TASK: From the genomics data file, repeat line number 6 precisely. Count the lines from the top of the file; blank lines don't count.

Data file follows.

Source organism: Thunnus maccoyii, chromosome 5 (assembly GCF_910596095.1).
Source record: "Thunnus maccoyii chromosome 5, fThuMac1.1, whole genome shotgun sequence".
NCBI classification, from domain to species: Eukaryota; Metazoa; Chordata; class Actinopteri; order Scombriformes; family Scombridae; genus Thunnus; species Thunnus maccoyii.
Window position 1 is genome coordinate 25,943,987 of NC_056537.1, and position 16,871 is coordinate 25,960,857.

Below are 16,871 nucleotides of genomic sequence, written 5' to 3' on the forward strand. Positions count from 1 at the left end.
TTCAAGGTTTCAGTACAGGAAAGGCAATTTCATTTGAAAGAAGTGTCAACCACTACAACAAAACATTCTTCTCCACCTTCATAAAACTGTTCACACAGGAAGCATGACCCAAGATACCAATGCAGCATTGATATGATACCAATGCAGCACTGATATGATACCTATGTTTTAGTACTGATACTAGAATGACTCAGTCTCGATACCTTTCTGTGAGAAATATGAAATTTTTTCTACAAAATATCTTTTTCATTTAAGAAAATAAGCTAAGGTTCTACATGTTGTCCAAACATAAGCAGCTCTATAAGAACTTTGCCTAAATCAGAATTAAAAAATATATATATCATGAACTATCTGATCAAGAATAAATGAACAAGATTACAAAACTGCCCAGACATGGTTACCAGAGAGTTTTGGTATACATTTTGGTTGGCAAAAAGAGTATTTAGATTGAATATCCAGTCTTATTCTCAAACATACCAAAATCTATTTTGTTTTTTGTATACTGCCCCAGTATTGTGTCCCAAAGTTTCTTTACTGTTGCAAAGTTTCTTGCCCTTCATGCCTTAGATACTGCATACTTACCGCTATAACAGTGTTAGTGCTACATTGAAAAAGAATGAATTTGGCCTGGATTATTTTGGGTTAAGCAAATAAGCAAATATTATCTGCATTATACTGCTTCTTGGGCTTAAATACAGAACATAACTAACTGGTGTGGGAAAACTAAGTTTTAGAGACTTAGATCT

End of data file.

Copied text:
TTCAAGGTTTCAGTACAGGAAAGGCAATTTCATTTGAAAGAAGTGTCAACCACTACAACAAAACATTCTTCTCCACCTTCATAAAACTGTTCACACAGGAAGCATGACCCAAGATACCAATGCAGCATTGATATGATACCAATGCAGCACTGATATGATACCTATGTTTTAGTACTGATACTAGAATGACTCAGTCTCGATACCTTTCTGTGAGAAATATGAAATTTTTTCTACAAAATATCTTTTTCATTTAAGAAAATAAGCTAAGGTTCTACATGTTGTCCAAACATAAGCAGCTCTATAAGAACTTTGCCTAAATCAGAATTAAAAAATATATATATCATGAACTATCTGATCAAGAATAAATGAACAAGATTACAAAACTGCCCAGACATGGTTACCAGAGAGTTTTGGTATACATTTTGGTTGGCAAAAAGAGTATTTAGATTGAATATCCAGTCTTATTCTCAAACATACCAAAATCTATTTTGTTTTTTGTATACTGCCCCAGTATTGTGTCCCAAAGTTTCTTTACTGTTGCAAAGTTTCTTGCCCTTCATGCCTTAGATACTGCATACTTACCGCTATAACAGTGTTAGTGCTACATTGAAAAAGAATGAATTTGGCCTGGATTATTTTGGGTTAAGCAAATAAGCAAATATTATCTGCATTATACTGCTTCTTGGGCTTAAATACAGAACATAACTAACTGGTGTGGGAAAACTAAGTTTTAGAGACTTAGATCT